post by Amira Abdel-Aal, Member of The Educator Collaborative
Critical Consciousness and the Enhancement of Public Literacy*-
Part III: Critical Consciousness: Becoming
*Some of this content was produced in conversation with Dr. Ahmed Younis, an Assistant Professor of Integrated Studies at Chapman University, an expert in Critical Pedagogy and Leadership Studies.
Identity is the Achilles heel of American youth. In a hypersensitive world of the politically correct (and politically incorrect) it is difficult to develop the resilience of ethics while growing as a person. It is very difficult in general to be a young person in America today. How can we equip students to negotiate their discomfort and grow through their surrounding confusion to develop an authentic view of themselves and themselves in the world? That seems to be the personal development portfolio of a teacher/mentor in our time. Critical consciousness requires reflexivity–the capacity to look inward, to challenge assumptions, to incorporate personal experience, to reach for resources that help one negotiate the complexity of one’s ecosystems.
What are the tools of meditation, exercise, and physical development that allow a student to fully incorporate their commitment to personal growth and development while they walk through the world? Students must master the dialectic tension between the world and their view of self. Leadership studies is replete with theories and practices that help develop this line of being, thinking, and doing.
How do we engage students in the question of “Who am I?” A dialectic tension will always exist between doing and being in the process of becoming. There is a connection between the young person’s awareness for social development and their awareness for personal enhancement and development. The more I do, the better I am, the better I become–recognizing a duality between social action and personal reflexivity/development where the outward and inward work are done in order to be better.
Part of social change is developing the maturity to say, “I was right on this; I was wrong on that.” We each must negotiate that space and process of reflexivity. If such a process begins earlier in life, we are better able to enhance our personal development as we contribute to the development of society. The interdisciplinary nature of social change requires a focus on personal development.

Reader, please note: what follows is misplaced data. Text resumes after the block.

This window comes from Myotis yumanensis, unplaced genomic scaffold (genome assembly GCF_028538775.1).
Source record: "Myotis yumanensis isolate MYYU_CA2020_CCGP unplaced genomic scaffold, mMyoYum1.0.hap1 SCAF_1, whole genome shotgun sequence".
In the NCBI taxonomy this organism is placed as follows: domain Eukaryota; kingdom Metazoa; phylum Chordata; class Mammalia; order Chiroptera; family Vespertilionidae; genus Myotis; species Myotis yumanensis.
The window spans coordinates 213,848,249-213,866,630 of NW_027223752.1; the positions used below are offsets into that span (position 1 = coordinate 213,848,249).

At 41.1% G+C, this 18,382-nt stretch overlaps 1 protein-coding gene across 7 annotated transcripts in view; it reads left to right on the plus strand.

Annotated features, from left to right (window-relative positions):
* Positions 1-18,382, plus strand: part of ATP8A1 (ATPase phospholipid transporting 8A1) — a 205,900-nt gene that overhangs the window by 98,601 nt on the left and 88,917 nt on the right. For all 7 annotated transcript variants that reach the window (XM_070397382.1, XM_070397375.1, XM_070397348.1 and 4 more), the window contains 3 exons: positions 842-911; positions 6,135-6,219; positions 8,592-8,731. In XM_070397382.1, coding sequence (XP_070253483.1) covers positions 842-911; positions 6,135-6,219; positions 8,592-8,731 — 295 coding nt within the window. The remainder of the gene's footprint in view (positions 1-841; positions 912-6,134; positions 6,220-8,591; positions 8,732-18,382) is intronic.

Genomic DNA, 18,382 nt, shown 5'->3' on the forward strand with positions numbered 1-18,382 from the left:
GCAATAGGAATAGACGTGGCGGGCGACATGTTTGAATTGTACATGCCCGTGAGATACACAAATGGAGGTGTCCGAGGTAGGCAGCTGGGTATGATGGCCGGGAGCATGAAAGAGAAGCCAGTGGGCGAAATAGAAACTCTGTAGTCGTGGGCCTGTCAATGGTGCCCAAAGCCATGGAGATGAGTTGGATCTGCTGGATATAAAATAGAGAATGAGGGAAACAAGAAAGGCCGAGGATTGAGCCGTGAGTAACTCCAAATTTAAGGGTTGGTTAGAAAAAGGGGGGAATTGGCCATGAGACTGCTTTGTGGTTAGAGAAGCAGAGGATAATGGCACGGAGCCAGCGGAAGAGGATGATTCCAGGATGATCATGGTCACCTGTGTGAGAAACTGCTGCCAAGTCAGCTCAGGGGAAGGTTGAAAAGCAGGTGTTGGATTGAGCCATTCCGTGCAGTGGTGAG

There need to be more opportunities for dialogue. In addition to individual reflexivity, dialogues must happen together, with one another. In doing this we can construct knowledge and engage in reflection + action. The classroom then collectively becomes a space where we are open to thinking and working through the complexities, to fully actualize who are intended to be, and to recognize the right to make a new choice or evaluation.
Paulo Freire teaches us that we are always becoming. We, like nature, are never static. The space between the public and the personal–from inputs through analysis to output–requires a young person who is confidently always becoming. How can we equip teachers to help that process? Each of us must always be moving toward something. Teach students that there is no finality in the development of identity; that you as a person are always becoming. You do not need be invested in the ideas of those who came before you, the people who surround you, or your own ideas five years ago. You are free. You are free to develop, to change, to reflect, and to enhance your perception of reality and your role in it. Without freedom, there is no accountability for individual actions. Freire taught that “No one can be authentically human while he prevents others from doing so.” To be authentically human, one must embrace one’s “unfinishedness”. In Pedagogy of Freedom, Freire reminds us, “Education does not make us educable. It is our awareness of being unfinished that makes us educable”.
The hope is that we create an environment where students can understand reality from a lens of social justice and develop, based on critical consciousness and critical understanding of their reality and potential, where they are not acted upon but are the actors of their worlds, and where communities can enhance their participatory capacity in the journey of renewal, reform, and renaissance.